– You are missing out on quite a few other benefits of heating with infrared, if you could just read online articles in German… Why this article doesn’t mention health benefit for allergy and asthma sufferers? No airborne dust? How come this got forgotten? It’s not money and money only!
    – what is the thermal mass in a dry-lined property? The half an inch thick plasterboard? Good luck in convincing the insulation behind the plasterboards to send some of the accumulated heat back to the room. But if you ask it nicely it might.

    Don’t get me wrong I am also looking to go infrared, but articles like this are waste of everyones time, to put it nicely… Don’t just faff around your greatest infrared panels. Internet is full of this shite, excuse my language. Do your job and test, compare and publish meaningful results, especially if you are a re-seller or manufacturer.

  16. Radiant heating is excellent – it is nearly silent, it’s clean, it’s comfortable, there are no ducts to clean, it’s efficient and requires minimal maintenance.

    The other major benefit is the ability to zone your house. With a small amount of effort and some additional expense, you can have groups of rooms on their own zone. This allows you to have different zones at different temperatures at different times. If you only use a few rooms in your home, you just can heat those rooms in that zone.

    Infrared heating is definitely the way forward. I have also heard that storage heaters are going to be banned soon in rented properties in Germany and I imagine the UK will follow suit pretty quickly, therefore installing infrared heaters in your home should be a way to future proof yourself too.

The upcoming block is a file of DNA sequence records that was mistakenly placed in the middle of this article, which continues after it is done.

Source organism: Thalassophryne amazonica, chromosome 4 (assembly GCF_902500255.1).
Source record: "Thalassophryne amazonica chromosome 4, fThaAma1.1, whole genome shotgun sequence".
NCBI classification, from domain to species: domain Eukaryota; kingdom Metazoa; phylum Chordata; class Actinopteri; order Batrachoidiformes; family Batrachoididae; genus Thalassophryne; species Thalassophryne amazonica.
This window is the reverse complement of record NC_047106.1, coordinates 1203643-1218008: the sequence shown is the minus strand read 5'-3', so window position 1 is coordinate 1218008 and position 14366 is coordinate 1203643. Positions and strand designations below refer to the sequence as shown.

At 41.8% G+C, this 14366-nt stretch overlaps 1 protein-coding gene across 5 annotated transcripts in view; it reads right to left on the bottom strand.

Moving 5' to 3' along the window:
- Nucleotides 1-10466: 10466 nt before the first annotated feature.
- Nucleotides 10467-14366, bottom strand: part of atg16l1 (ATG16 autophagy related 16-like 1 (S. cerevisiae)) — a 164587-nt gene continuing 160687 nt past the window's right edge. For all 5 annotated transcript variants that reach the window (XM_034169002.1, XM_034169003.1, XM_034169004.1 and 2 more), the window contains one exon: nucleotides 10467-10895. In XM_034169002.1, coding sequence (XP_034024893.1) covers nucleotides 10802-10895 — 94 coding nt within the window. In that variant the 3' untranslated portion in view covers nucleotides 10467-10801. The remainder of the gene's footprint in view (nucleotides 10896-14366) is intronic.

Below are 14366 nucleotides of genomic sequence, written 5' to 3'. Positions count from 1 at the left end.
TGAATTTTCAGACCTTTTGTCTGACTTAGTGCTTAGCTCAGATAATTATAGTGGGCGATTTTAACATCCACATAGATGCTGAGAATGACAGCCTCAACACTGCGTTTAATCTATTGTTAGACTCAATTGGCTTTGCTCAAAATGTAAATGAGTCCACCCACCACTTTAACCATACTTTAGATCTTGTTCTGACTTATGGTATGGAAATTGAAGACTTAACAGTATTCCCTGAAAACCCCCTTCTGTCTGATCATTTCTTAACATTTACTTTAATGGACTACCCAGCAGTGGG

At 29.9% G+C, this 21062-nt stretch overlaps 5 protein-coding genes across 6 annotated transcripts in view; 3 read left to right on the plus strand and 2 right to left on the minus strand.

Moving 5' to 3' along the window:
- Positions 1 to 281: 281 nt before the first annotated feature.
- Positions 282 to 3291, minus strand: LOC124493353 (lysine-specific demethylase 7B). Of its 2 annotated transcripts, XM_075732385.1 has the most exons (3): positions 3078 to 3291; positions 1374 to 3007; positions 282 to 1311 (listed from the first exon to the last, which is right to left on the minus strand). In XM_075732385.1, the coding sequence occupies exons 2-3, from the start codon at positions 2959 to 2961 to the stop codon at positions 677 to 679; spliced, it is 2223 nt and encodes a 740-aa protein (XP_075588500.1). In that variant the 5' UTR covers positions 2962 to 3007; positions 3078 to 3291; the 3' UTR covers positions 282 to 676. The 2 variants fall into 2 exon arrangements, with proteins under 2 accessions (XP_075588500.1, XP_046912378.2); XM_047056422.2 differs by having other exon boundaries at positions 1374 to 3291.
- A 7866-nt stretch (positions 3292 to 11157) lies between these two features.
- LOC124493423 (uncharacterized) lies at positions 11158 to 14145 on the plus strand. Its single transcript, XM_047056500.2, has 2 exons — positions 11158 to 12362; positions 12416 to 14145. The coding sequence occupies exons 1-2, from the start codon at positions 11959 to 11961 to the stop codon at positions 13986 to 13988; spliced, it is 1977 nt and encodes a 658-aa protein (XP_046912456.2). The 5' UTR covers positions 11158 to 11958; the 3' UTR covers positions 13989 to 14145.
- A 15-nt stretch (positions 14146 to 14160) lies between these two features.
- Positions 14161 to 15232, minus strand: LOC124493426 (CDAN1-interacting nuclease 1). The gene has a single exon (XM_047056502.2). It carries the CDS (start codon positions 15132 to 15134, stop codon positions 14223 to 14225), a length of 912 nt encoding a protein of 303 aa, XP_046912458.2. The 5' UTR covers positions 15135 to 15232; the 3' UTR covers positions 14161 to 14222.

The only downside is that they are not cheap to buy, but if you are replacing your heating system then these are definitely the way to go.

  17. Installed infrared heaters in our new flat and we are thrilled. Would recommend them to anyone!

  18. We ordered 2 select infrared heaters and they shipped to us here in Belfast. Very happy with them

    1. Hi Gus, glad you are happy with them, appreciate you getting in touch!

  19. We installed convection heating as a means to replace the old storage heaters we had at home. They seem to work very well, and it is quite right they do save on electricity bill. We reckon we have knocked about £400 off by installing these and moving to another installer.

    1. Hi greencastle, we are interested in moving to infrared. How do you control them? I have seen that most of them just come with a UK plug? Do you have plugin thermostats or do you use wired in thermostats. Also does a conventional thermostat work with them? Your thoughts would be hugely appreciated